Friday, July 29, 2022

Working from Home – or Not? Another Month Rolls By

Maybe because the issue is so unsettled, and ultimately involves tens of billions of dollars a year, we’re seeing more and more about whether cubicle sorts of workers need to be in the office.  These are from only July.

As a contractor at a company which had recently downsized or moved many employees, I worked in a large empty room, and felt like I was seeing “Lonely Last Days in the Suburban Office Park” (Emily Badger, The New York Times, July 5th).  These places, with “serene grounds” in “leafy” areas and named something ending in “park,” based on “the very American idea that office workers would do their best work if they could look out at manicured nature instead of the frenetic cityscape,” probably peaked in the 1990s, though were around at least four decades before.  However, “a younger generation wants more urban offices, real estate developers say, or at least suburban offices that feel (italics theirs) more urban, with sidewalks and somewhere different to eat lunch every day.”  Times change, and after over sixty years it shouldn’t be surprising.

Yet every shift will not succeed, as argued in “Hybrid Work is Doomed,” by Ian Bogost in The Atlantic on July 6th.  After tipping his hat to stock advantages of working from home, the author wrote that while “remote, flexible employment might be a win for everyone,” “actually, it isn’t.”  That, Bogost maintained, is because offices “serve as affirmations of a superseding value” which “gives identity to office workers and firms alike, by imposing its practices across the workforce.”  These settings “have never been about increased efficiency,” and indeed, “the intrigue and plotting of office politics, the sense of importance or position afforded by a corner room, the holding of court in a meeting… are not opposed to office life but central to it.”  Office time enculturates workers, which is necessary for management, and perhaps we can never get past that.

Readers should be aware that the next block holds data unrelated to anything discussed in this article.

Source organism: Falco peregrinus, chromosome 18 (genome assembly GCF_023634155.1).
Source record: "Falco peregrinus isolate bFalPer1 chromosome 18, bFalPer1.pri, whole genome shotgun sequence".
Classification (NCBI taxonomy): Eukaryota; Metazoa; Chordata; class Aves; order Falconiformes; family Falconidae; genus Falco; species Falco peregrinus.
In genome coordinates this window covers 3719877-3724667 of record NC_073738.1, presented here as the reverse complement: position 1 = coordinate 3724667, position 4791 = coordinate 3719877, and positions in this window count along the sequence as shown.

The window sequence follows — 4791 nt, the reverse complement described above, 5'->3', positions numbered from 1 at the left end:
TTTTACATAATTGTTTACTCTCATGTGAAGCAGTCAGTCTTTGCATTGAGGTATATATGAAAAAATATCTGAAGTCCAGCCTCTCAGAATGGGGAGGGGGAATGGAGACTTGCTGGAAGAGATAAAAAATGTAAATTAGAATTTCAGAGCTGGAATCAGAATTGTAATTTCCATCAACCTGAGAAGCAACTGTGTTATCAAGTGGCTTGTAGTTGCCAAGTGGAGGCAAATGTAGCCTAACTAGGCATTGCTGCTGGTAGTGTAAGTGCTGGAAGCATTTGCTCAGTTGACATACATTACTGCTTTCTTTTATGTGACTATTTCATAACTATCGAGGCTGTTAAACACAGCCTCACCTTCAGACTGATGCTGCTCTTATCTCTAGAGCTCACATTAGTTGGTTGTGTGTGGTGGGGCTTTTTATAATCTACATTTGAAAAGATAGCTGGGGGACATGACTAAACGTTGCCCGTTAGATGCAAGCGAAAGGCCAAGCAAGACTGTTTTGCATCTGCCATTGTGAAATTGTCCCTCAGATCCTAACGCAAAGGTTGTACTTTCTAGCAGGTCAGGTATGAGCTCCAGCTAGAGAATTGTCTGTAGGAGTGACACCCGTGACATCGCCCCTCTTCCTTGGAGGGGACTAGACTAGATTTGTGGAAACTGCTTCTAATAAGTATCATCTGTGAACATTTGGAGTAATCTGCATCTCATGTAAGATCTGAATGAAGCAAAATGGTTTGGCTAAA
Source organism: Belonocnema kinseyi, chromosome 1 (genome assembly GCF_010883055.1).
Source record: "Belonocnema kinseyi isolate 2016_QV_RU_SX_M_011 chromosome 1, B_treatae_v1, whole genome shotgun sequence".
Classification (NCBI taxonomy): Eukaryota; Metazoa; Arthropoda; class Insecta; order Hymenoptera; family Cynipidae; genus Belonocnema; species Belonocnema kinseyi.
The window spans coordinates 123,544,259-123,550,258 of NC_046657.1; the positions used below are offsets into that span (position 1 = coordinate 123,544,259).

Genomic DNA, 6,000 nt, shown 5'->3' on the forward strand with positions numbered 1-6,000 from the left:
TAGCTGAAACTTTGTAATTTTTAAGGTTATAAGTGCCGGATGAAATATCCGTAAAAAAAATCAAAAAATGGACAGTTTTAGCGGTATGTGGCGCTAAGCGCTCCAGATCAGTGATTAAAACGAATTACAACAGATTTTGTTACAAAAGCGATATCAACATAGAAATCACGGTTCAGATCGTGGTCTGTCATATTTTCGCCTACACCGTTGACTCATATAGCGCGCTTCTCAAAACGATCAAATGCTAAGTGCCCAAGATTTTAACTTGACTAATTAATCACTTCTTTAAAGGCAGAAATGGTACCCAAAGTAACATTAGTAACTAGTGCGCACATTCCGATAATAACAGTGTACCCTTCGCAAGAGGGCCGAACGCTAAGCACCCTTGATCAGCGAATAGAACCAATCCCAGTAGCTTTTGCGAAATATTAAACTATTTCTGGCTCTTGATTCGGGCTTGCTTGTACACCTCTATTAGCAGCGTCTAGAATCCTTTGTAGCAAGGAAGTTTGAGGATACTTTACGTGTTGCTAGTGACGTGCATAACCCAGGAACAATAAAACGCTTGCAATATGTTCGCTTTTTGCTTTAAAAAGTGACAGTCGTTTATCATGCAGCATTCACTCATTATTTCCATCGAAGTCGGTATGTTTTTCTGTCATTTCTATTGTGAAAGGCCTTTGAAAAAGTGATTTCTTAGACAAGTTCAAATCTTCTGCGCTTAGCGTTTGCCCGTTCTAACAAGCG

We can see the pendulum between remote and office work move some more in Rebecca Knight’s July 7th Business Insider “Less me-space, more we-space:  How a future-of-work architect advises companies to redesign their work environments to get employees back to the office.”  As I have mentioned, business knowledge is forever being lost – the example here is that we have already found that depriving workers of personal space is ultimately detrimental.  The author suggests that “concentrated work” can be done at home, but that not only calls for people to be allowed to stay there but have the ability to choose what work is done on which days.  The interviewed “future-of-work design expert” was planning spaces that looked like living rooms – fine for part of the time, but all day?  That idea will grind to a halt later this decade, as managers discover the wonderful advantage of saving square feet.  And, sometime later, the idea will return…